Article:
The alarm clock/radio went off well before dawn as usual but today my ears were assaulted by a Christmas carol butchered by one of the new generation of so-called talented artists. Silent Night was never meant to be converted and offered up in Rap format. Silent Night, as someone should point out to this Neanderthal, is about the birth of the Messiah and has nothing to do with the crucifixion, by the way the song was presented this morning could only lead one to surmise this was the intent. There are few today capable of offering up the great Christmas songs of the past in the manner of Bing Crosby, Elvis Presley and numerous others. The only group to successfully make it in the Christmas song market since the King was also the only group to best the British Invasion group known as the Beatles leaving them as a distant second best. This group (I know you have guessed it) was the Chipmunks. Like so many super stars their “candle burned out long before the legend ever did”, I’ll bet you never knew that Sir Elton John actually wrote the song about the passing of the Chipmunks. My research into this point may be a sketchy, my kingdom for a citation! As a short history, Theodore was the first to pass away due to heart failure brought on, it is speculated, by morbid obesity. Theodore was next and it is rumoured he took his own life after a long battle with mental illness and neurosis. Alvin lived to the ripe old age of four then went to join his fellow performers in whatever place is reserved for musicians. Lucky for the public that chipmunks are easy to train, much like the actors portraying James Bond over the years, (where, oh where have ye gone Sean, we need you so badly), and several new crops of rodents have been raised to star in movies and television specials over the past number of years. So now that the Chipmunk Song (Christmas Don’t Be Late) is firmly planted in your subconscious I’ll get to the point of this submission.
While pondering Christmas past I thought about something that comes up from time to time on the forum and often when fellow collectors congregate. Was it better to collect in the past than it is today?
Not having all of the data at my fingertips I decided to take an example from two different categories, one, a collectable and the other, a week’s grocery bill. In 1962 you could purchase a Japanese NCO sword (WWII) for $34.00. A week’s groceries during the same time period, for a family of four, would set you back around $18.00. Considering the shipping cost of the sword we’ll say the sword cost the equivalent of two weeks groceries. Today it would run you about $120.00 for a week’s groceries and the sword would take a slice out of your bank account to the tune of $450.00 to $500.00. If the same today held true as it did in 1962 the sword should be priced at $240.00. In my opinion a WWII Japanese NCO sword is only worth $240.00, however, you can bet your great aunt’s moustache that if and when I sell my Japanese sword collection it will be at or near market value and who could blame me.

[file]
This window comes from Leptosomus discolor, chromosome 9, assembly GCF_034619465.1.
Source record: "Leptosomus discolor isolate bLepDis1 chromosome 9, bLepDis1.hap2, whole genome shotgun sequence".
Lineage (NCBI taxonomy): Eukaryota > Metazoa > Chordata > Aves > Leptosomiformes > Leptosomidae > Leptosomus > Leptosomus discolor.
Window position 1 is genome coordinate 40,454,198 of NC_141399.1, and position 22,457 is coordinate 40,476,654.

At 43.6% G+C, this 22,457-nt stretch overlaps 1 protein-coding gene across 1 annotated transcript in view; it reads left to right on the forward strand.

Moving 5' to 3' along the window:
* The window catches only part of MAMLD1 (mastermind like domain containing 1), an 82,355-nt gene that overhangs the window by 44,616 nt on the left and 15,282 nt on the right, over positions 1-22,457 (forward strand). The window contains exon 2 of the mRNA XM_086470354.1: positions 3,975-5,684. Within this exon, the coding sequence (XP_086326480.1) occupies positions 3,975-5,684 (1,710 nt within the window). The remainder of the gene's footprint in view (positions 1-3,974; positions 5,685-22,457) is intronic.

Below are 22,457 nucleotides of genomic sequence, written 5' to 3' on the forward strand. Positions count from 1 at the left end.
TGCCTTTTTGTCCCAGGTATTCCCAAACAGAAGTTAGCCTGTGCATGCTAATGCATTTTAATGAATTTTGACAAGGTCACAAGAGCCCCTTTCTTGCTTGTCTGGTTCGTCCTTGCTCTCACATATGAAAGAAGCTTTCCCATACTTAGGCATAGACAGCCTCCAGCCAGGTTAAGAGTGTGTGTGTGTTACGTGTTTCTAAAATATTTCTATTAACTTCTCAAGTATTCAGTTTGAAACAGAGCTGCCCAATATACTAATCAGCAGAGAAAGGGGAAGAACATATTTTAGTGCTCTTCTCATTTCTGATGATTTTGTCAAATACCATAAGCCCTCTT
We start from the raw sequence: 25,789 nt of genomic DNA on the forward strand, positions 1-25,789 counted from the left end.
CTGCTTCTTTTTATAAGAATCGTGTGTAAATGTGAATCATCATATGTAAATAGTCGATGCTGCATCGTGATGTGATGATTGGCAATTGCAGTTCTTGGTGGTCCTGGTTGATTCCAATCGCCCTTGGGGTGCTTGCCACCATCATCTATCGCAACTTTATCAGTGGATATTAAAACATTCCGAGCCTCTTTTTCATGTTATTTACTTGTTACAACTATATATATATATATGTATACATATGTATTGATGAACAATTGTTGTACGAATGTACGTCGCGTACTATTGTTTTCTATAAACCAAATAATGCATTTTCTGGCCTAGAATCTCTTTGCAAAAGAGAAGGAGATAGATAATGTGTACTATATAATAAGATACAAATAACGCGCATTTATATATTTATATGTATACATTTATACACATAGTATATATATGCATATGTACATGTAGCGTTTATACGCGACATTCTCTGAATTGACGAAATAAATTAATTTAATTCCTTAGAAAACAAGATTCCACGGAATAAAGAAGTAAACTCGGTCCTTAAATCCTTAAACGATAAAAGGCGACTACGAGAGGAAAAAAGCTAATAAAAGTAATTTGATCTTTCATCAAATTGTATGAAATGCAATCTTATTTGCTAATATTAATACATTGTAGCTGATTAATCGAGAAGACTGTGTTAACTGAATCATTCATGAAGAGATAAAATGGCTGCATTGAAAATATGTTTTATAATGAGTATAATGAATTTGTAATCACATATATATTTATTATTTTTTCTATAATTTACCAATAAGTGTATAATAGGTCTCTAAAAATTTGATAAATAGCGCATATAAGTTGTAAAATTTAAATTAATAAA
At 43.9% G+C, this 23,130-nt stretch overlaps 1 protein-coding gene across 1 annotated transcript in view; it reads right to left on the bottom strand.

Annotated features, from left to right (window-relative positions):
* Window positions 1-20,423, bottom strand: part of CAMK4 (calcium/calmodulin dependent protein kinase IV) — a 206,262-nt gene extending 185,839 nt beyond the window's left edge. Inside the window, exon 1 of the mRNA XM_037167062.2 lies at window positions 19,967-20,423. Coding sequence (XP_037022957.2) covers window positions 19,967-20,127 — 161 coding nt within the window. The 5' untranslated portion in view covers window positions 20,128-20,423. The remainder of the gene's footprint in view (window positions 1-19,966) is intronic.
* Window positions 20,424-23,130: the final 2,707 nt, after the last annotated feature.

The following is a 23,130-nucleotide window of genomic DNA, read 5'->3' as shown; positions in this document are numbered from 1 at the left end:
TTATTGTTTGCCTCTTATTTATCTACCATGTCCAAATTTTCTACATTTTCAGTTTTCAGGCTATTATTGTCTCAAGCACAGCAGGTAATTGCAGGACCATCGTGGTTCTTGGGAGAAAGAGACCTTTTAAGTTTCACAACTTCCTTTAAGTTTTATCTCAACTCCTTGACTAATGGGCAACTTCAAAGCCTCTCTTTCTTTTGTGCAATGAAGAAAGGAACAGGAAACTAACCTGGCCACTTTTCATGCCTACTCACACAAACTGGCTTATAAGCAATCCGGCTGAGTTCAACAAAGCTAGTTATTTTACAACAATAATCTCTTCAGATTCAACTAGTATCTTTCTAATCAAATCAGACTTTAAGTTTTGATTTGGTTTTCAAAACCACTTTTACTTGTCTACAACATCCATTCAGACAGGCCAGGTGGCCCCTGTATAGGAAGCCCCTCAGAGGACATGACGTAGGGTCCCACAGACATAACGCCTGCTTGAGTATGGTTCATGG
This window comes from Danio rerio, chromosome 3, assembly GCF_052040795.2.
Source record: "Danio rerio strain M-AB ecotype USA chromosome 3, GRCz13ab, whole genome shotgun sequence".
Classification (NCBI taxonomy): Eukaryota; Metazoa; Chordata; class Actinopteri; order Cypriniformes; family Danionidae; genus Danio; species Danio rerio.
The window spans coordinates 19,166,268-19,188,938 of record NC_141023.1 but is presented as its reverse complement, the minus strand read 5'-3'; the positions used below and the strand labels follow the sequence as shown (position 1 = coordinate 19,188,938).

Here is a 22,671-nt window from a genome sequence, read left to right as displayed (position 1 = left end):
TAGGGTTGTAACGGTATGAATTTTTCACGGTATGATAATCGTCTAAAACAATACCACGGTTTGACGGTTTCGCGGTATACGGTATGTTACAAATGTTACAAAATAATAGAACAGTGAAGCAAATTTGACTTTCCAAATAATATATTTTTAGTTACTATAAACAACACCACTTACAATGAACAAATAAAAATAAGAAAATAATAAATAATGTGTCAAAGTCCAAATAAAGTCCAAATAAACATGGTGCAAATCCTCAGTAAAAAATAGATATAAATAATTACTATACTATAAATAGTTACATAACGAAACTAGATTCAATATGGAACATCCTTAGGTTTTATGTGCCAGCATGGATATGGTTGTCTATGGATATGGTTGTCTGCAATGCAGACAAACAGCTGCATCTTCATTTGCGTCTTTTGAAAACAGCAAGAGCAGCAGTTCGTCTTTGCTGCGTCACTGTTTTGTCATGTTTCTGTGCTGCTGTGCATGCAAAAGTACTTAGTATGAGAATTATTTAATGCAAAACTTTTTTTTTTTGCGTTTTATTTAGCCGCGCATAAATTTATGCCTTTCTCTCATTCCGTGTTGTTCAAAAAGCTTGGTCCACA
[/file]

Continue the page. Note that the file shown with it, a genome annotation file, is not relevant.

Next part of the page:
Collecting needs to be financed out of one’s disposable cash and not, of course, from the household account. This being the case and if you figure in all that we “just have to have” in today’s world and all that our children just “can’t live without” then true disposable cash becomes as rare as a duck that can walk backwards (no they really can’t).
Before I started writing I had already made up my mind that this little exercise would produce results that would encourage today’s young collectors. Instead it has resulted in me wondering why I continue to collect.
True it is a supply and demand equation as the demand for collectables is growing and the supply is finite. Please, let’s not bring the Chinese counterfeiting of the Japanese NCO sword into this as I am speaking now of any and all real collectables. It is also easier for the older collectors who have their homes paid for and their families grown up and (booted) out on their own. We now have that disposable income but who wants to spend a great deal more than an item is worth just to possess it? Oh, wait, I think I’ve just stumbled onto the definition of “collector.”